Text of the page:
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With the growth of cloud-based services and geographically dispersed workforces, the wide area network (WAN) is the focus of increasing importance. And for good reason. It's the link that connects remote users to networked applications or cloud networks. And even though WAN speeds have increased in recent years, the WAN link is still an expensive resource and a likely bottleneck when trying to provide remote users with good response times.
Enter WAN optimization. Typically implemented using a pair of systems -- one located at the central site and one at the remote site -- WAN optimization devices use a variety of techniques to make your sessions run faster.
WAN optimization: What makes it work
If your organization is in the market for WAN optimization tools and appliances, understand conceptually how they operate to select the best WAN optimization system for your needs.
There are fundamental capabilities and features each WAN optimization system should provide.
In a nutshell, WAN optimization products use a variety of techniques to do two things: reduce the amount of data that has to traverse the WAN and accelerate whatever traffic remains. Reducing the amount of data that must traverse the WAN also cuts protocol delays. The combination decreases latency and allows the existing WAN link to be used more efficiently.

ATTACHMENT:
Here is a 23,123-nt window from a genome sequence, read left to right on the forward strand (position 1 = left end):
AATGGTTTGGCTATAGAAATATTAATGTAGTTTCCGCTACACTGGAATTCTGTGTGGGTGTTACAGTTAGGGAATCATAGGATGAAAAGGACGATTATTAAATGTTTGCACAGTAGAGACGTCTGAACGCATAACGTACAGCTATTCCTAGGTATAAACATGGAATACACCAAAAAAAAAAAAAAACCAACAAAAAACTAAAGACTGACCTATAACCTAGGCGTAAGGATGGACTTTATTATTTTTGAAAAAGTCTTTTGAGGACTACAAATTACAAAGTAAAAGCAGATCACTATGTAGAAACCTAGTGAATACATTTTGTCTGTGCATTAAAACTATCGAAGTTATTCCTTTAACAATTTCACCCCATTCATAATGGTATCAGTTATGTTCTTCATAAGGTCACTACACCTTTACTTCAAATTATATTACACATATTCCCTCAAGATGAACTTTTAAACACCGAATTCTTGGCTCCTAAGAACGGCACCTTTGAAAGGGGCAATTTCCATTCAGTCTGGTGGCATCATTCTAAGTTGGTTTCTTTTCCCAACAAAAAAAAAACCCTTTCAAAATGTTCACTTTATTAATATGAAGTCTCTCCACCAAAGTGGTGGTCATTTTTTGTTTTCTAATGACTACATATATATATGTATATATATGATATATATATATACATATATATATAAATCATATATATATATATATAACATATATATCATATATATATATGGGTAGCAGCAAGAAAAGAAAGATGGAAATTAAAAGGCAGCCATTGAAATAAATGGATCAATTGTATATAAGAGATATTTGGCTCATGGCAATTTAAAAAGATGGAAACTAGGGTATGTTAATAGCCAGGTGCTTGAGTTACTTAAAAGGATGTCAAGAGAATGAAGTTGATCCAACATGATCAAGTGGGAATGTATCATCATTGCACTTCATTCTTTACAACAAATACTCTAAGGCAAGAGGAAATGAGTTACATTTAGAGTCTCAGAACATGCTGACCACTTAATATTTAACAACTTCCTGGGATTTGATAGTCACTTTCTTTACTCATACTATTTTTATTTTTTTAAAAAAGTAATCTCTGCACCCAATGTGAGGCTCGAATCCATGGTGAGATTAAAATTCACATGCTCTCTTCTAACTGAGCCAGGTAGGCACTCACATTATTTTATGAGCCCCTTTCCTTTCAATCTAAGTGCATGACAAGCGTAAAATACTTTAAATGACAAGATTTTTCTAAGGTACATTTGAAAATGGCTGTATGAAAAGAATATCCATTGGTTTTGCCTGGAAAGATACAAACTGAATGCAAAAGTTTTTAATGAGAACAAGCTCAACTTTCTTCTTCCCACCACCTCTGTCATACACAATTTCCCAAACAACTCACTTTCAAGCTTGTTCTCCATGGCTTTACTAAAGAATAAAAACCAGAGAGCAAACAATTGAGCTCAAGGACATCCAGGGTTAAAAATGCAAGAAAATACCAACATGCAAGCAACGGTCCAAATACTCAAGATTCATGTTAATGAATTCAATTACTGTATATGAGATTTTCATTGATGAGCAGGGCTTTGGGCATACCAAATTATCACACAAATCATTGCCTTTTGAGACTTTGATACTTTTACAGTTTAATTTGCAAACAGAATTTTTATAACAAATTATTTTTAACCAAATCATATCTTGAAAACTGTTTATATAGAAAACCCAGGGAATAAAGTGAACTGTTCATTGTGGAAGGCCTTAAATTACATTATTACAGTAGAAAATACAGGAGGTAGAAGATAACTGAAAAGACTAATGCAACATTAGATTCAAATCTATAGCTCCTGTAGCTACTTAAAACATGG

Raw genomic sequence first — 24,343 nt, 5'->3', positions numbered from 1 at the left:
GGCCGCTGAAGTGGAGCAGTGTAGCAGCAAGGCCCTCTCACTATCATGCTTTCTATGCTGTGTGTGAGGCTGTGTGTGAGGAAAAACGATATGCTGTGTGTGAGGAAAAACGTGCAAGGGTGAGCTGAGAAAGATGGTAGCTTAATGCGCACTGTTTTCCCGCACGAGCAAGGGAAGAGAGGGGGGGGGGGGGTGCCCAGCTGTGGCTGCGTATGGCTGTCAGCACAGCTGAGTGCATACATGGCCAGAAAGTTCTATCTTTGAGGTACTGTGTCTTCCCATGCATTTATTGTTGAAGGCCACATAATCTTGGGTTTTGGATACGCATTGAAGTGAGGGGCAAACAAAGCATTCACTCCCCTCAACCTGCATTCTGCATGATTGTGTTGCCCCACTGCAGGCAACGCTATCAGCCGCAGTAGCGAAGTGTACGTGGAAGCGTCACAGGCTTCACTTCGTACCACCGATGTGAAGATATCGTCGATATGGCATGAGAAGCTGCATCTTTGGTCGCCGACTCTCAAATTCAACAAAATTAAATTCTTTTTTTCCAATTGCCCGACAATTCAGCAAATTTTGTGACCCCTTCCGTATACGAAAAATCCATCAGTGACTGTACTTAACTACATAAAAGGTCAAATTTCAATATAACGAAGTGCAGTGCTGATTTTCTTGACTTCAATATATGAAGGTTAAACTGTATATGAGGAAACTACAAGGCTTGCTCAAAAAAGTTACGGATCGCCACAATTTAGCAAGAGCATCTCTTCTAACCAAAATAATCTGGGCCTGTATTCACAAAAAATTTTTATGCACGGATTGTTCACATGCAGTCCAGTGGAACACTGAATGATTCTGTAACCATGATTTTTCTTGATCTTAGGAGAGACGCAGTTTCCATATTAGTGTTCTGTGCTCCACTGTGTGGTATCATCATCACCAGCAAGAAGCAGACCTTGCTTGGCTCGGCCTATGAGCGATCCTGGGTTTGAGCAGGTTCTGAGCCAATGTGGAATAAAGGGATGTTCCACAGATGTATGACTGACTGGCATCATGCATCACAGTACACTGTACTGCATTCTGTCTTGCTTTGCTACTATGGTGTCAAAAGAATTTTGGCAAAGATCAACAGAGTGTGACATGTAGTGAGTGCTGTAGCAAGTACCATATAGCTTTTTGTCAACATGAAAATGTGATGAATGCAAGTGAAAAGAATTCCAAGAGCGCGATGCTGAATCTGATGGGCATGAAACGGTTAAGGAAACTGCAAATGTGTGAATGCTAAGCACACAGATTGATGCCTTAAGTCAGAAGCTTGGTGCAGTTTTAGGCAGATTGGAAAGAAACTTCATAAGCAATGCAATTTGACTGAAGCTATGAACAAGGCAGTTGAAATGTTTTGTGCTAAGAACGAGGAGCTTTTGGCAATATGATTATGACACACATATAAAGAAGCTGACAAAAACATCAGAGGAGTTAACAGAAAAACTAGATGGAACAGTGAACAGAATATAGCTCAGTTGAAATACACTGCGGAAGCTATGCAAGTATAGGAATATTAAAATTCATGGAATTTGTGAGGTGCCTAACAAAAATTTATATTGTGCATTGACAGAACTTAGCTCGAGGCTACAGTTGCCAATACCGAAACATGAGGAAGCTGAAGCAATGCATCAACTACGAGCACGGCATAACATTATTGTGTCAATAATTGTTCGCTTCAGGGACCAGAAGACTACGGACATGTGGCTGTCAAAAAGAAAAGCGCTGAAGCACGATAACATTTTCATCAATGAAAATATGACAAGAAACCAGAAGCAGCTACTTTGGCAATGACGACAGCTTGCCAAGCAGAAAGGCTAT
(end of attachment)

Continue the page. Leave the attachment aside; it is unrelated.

Unfortunately, reading most vendor WAN optimization marketing materials won't help you understand what you need. Where LAN switches are built almost exclusively around industry-standard specifications (e.g., IEEE 802.1Q VLANs, 802.1p prioritization, etc.), WAN optimization devices are above the virtual timberline when it comes to industry standards. Simply put, there aren't really any.
That said, there are fundamental capabilities and features each WAN optimization system should provide, and to ensure your WAN optimization tools' deployment does the trick, look for information on the following:
WAN optimization: Must-have capabilities
Compression. A simple way to optimize your WAN is to scan the data packets in real time and compress the data before sending it across the network. When the associated WAN optimization device receives it on the other end, the data is uncompressed and passed on to the target server via the local area network.